From Exclusion to Inclusion: Museums Band Together To Share Untold NYS History
Amy Chin was researching her family’s history when something she discovered did not match her records. As far as everyone knew, grandfather Chin had entered the U.S. through Seattle in 1911. But as she dug deeper, Amy found traces of her grandfather’s presence in the Adirondacks as early as 1903. Adding to this mystery was the fact that this evidence came from an obscure jail ledger owned by a small museum in Port Henry, NY, about one hour south from the Canadian border.
“The earliest picture I have seen of my grandfather turned out to be a mugshot!” says Chin, an arts administrator and former NYSCA panelist.
Searching for the story behind the photo, Amy uncovered artifacts of an important and too often neglected chapter in American history. In the process, she set in motion a collaboration among four cultural institutions. Raising critical questions of representation – whose stories get told in museums? – Amy’s journey became a lesson in how arts organizations can work together to connect with their communities.
The ledgers Amy discovered include photos and arrest records of nearly 800 Chinese men who were apprehended in the early 1900’s as they entered the US through Canada. “The entries include a 12 year-old. Also, there are men who are listed as deported and some as being ‘released’ by death, meaning they died in captivity awaiting their trials,” said Yue Ma, director of collections and research at the Museum of Chinese in America (MoCA) in NYC.
The ledgers tell the story of the Chinese Exclusion Act, passed in 1882, which banned immigration of Chinese laborers from the U.S., and had effects that continued well into the 1960’s. “When Amy told us about her discovery, we were interested because it would help us fill gaps in our collection about the Exclusion era,” said Ma.
To move Amy’s search forward, NYSCA Museum Program staff connected her with Margaret Gibbs, a coordinator of professional development workshops in the North Country.
Gibbs helped broker access to the ledgers as Chin and Ma mounted a digitization effort, bringing volunteers, staff and equipment to the Adirondacks, all the way from Chinatown in Lower Manhattan.
Gibbs worked with Amy and Betty LaMoria, the director of the Iron Center Museum and Town of Moriah Historical Society, which owns the ledgers. LaMoria’s family goes way back in the area. The ledgers were given to her uncle, who saved them. But the ledgers were not yet digitized-- an important step in preserving the objects and in making collections accessible. The all-volunteer museum had no equipment nor staff to conduct the digitization.
Gibbs helped MoCA and La Moria reach an agreement whereby the original object remains in her museum’s custody while MoCA digitizes and makes accessible the records through their online catalog.
Not far from LaMoria’s museum lies the North Star Underground Railroad Museum (NSURM), just outside Ausable Chasm in Ausable, NY. Its curator, Don Papson, has one of the two existing ledgers on loan from LaMoria’s museum. He asked Chin to help him with a small exhibit that includes one of the ledgers. Papson believes that the concept of the underground railroad applies to what happened to men like Chin’s grandfather--people seeking freedom and opportunity through smuggling routes, risking much in hopes of a better life.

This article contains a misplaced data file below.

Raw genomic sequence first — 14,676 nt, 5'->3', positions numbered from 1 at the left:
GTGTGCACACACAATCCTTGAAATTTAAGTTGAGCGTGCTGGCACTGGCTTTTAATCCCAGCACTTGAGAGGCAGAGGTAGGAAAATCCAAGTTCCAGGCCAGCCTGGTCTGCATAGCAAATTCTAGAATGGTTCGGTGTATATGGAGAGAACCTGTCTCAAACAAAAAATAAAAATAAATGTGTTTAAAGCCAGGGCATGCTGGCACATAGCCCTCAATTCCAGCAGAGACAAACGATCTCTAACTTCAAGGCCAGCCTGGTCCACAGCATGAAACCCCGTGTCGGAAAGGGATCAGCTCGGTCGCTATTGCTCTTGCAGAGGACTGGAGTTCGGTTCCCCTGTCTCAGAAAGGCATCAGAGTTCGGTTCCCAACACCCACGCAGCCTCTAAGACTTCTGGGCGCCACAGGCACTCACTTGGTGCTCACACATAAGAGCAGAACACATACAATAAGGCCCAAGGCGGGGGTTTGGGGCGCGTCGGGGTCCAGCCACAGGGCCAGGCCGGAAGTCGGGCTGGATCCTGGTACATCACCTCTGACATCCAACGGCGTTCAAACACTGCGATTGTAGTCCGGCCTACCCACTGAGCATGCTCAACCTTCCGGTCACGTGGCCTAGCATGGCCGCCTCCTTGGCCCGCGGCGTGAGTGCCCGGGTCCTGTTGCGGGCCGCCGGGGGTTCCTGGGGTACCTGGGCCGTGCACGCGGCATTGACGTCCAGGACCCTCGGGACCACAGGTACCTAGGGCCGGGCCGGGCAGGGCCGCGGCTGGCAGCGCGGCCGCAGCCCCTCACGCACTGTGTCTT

A memorable moment for LaMoria, Papson, Chin, Ma, and Gibbs was when during the flash digitization effort at NSURM, they received a visit from a school group. Professionals always at the ready, they were able to do an impromptu lesson about the ledgers. Ma estimated that some of the students may have been as young as 12 years old, so she showed them the entry where the 12-year-old detainee was included--it was a poignant moment. “This is proof that collaborations make collections more powerful,” said Gibbs.
“The digitization of the jail ledgers was a unique process for MoCA. The Town of Moriah Historical Society graciously allowed us to digitize and make them available through our online collections. Every person has been catalogued and the database is searchable. We hope that others may be able to find their relatives just as Amy did,” said Ma.
Chin has been instrumental in helping others find their grandfathers amongst the 800 photographed. Knowing where their ancestors traveled and imagining what they were experiencing may help connect with a personal history that intersects with American history. “It’s important that their stories are being told too,” said Chin.
Ma, Chin, Gibbs, LaMoria and Papson presented about their collaboration at this year’s NYSCA-supported Museum Association of New York Annual meeting in Cooperstown, NY. These deeply committed cultural workers have become close and the trust they have built is palpable.
“Local collections can have national significance. Our small communities have big stories to tell. Each has played a unique role in bringing meaning, research, documentation and preservation of a significant local, state and national story,” said Gibbs. “This experience will influence their approaches to exhibitions, collections interpretation and audience engagement for years to come.
Amy, who has tracked her grandfather through multiple States asks: “Whose stories get told? Whose stories get forgotten? I wonder if these [other] places have anything showing that he existed, that he had a life there,” she asked. Thanks to her work and that of other committed New Yorkers, we not only know that he indeed existed and had a life here--it is now included and preserved as part of our State’s heritage.
For us here at NYSCA, we commend these organizations’ ability to come together and respond quickly to this significant cultural mission. This collaboration is emblematic of NYSCA’s mission to support, connect, engage in NYS’ diverse culture and heritage in every corner of our State.